As Women’s History Month comes to a close, it’s important to celebrate ALL women! ComicsVerse believes in celebrating artists of all creeds, colors, (etc…) and we couldn’t be happier getting to talk to Julia Kaye. Julia is a trans woman producing a fantastic webcomic called UP AND OUT, which depicts her journey with transitioning and life in general. She’s helping give a voice to a long shunned community and we couldn’t be more supportive of her work! Inspiring others is a true gift and to be forthcoming like Julia is a powerful weapon to destigmatize transgender and misgendered people.

ComicsVerse: How did you get involved in comics and what have they meant to you?

Julia Kaye: I had a bit of a winding path to get into the comics scene. I graduated college with a degree in illustration but was so burnt out from school that I gravitated towards other things instead. I started drawing a little story comic, then for a bit I thought I’d try children’s books, then animation, then back to making story comics… After a couple years of waffling and working day-jobs, I found myself living in New York, doing corporate graphic design work. I didn’t care for it; all I could think of during the day was making comics. So, with the nudging of my then-SO, I took a leap of faith.

We saved up some money, left the city behind, and I started making gag strips under the title UP AND OUT. At times I needed a part-time job to stay afloat, but I eventually got to where I wanted to be a few short years later.

The medium of comics means so much to me. There aren’t any budgetary concerns for props or locations, an artist’s only limitations are their imaginations and time. Because they can be created by a single artist, you can get an intimate look into another person’s life. And more personally for me, they were an escape from the corporate world, which was everything.

CV: Do you find art or creating therapeutic?

JK: I didn’t for a long time. I was making gag strips for years and those were enjoyable but generally pretty stressful. Getting the script and timing of a comic down just right so the punch lands how you want it to can be difficult. I find making autobiographical work super therapeutic, though! It’s relaxing not having to worry about audience expectations and just let my mind wander. It gives me a chance to slow down and be in the moment, checking in on how I’m feeling about my life at that moment.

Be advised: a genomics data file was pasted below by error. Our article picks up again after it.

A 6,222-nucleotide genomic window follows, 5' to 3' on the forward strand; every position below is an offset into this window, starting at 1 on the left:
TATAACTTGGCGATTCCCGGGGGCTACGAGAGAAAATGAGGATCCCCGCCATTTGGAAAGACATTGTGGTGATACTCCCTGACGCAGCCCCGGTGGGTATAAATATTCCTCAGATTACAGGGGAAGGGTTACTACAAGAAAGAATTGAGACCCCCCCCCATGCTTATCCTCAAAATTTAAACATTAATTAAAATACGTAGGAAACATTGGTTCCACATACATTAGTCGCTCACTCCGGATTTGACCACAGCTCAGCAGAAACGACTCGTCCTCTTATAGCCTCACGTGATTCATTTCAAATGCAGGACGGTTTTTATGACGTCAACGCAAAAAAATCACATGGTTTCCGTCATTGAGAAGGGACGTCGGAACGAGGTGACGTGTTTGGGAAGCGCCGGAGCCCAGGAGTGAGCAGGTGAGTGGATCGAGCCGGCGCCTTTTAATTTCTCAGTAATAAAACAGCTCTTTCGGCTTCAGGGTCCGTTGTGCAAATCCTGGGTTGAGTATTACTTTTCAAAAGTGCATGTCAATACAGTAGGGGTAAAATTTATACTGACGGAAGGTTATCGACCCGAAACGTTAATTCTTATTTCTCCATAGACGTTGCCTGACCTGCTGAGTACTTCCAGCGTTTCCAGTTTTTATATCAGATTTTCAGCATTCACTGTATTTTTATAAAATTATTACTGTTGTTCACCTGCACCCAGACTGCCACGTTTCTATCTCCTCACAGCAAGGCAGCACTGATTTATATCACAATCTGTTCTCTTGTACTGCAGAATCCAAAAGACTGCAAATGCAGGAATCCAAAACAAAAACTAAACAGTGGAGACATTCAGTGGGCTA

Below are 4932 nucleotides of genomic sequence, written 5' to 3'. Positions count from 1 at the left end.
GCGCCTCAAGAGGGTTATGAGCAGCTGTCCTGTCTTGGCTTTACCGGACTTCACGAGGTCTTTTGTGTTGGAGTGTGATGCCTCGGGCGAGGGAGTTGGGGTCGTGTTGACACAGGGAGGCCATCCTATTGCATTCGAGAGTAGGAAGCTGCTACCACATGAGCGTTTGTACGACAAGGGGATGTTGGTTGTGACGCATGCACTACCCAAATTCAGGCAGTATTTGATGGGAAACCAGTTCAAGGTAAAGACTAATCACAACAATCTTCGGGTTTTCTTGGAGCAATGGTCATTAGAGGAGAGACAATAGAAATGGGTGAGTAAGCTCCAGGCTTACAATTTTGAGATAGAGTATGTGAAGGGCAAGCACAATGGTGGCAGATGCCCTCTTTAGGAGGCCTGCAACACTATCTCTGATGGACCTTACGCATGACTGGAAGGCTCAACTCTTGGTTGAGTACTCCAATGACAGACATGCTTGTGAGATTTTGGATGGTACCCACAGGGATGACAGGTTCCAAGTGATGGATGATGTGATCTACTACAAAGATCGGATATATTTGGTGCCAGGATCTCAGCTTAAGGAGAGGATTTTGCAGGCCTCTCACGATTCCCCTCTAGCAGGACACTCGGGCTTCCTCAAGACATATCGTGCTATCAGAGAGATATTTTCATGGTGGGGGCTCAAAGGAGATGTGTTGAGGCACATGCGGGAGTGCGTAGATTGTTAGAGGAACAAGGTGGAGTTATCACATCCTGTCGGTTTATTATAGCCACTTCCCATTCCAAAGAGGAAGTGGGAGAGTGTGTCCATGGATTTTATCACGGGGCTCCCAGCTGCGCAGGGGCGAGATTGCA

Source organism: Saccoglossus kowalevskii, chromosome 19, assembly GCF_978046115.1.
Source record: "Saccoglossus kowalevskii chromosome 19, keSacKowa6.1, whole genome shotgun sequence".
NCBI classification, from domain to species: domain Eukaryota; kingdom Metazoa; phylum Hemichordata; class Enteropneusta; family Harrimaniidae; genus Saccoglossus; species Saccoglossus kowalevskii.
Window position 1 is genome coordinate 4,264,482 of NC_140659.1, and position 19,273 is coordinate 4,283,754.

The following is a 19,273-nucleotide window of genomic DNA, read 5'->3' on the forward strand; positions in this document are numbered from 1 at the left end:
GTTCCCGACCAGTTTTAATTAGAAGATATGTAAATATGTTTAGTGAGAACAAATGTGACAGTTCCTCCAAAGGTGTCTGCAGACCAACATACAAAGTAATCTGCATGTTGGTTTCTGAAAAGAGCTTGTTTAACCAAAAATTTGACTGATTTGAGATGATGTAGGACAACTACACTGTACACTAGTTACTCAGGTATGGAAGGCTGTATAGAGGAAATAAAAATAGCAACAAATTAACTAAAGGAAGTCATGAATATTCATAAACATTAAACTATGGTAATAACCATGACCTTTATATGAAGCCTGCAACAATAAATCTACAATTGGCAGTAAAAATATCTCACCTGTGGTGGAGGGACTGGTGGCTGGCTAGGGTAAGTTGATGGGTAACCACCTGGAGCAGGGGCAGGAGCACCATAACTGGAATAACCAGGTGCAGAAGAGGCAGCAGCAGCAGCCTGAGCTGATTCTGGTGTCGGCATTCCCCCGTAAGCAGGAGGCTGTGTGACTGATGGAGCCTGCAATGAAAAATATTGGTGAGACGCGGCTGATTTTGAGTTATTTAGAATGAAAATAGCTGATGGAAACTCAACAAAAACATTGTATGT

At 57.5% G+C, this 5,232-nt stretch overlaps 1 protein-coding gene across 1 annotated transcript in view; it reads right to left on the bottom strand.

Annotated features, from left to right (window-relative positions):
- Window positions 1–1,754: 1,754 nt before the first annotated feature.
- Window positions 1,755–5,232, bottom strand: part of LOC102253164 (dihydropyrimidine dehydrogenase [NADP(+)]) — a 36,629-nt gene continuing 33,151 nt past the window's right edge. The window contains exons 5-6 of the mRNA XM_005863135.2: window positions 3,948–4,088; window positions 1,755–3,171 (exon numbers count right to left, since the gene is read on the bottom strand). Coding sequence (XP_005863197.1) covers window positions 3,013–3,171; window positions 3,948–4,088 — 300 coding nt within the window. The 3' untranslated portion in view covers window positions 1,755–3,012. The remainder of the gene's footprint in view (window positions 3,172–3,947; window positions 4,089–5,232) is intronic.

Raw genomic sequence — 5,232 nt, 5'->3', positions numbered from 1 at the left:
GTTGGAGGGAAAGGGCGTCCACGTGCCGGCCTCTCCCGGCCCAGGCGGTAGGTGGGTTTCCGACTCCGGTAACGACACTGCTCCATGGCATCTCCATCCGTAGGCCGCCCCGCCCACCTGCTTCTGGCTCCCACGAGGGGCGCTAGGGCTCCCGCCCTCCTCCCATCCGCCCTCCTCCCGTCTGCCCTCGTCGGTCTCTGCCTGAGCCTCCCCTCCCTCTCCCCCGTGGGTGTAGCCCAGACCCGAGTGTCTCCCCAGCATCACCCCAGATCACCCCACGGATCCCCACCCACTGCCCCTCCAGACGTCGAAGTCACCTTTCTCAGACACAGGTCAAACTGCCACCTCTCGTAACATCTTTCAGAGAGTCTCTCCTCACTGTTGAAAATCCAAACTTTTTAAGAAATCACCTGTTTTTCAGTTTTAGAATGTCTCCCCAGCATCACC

Julia Kaye
UP AND OUT by Julia Kaye

CV: What’s your creative process like?

JK: For autobio work, if an interesting thought crops up during the day, sometimes I’ll jot down a quick note to explore it later when I have my sketchbook on hand. Otherwise, I just let my mind drift awhile ‘til something comes. I’ve learned to be patient and accept that something always comes given time. Then I break out a pencil, sketch it in, then lay down some inks (and hope my hand isn’t too shaky that day!).

READ: Sarah Andersen of SARAH’S SCRIBBLES is a beacon of hope!

CV: What has been the biggest struggle in all this?

JK: For my art: I’ve never been much of a technical artist, but I’m really trying to get better about that! I wanna get better at clearer compositions and strong character posing.

For my autobios: Letting go of expectations and allowing myself to be completely honest. I can be so good at masking my feelings from myself during the day, so stripping that away to make something I know I’ll be sharing can be difficult.

For posting them online: getting over the fear that I’m exposing a very honest part of myself to countless strangers. Though to be honest, knowing that friends and coworkers are going to read my work is way scarier.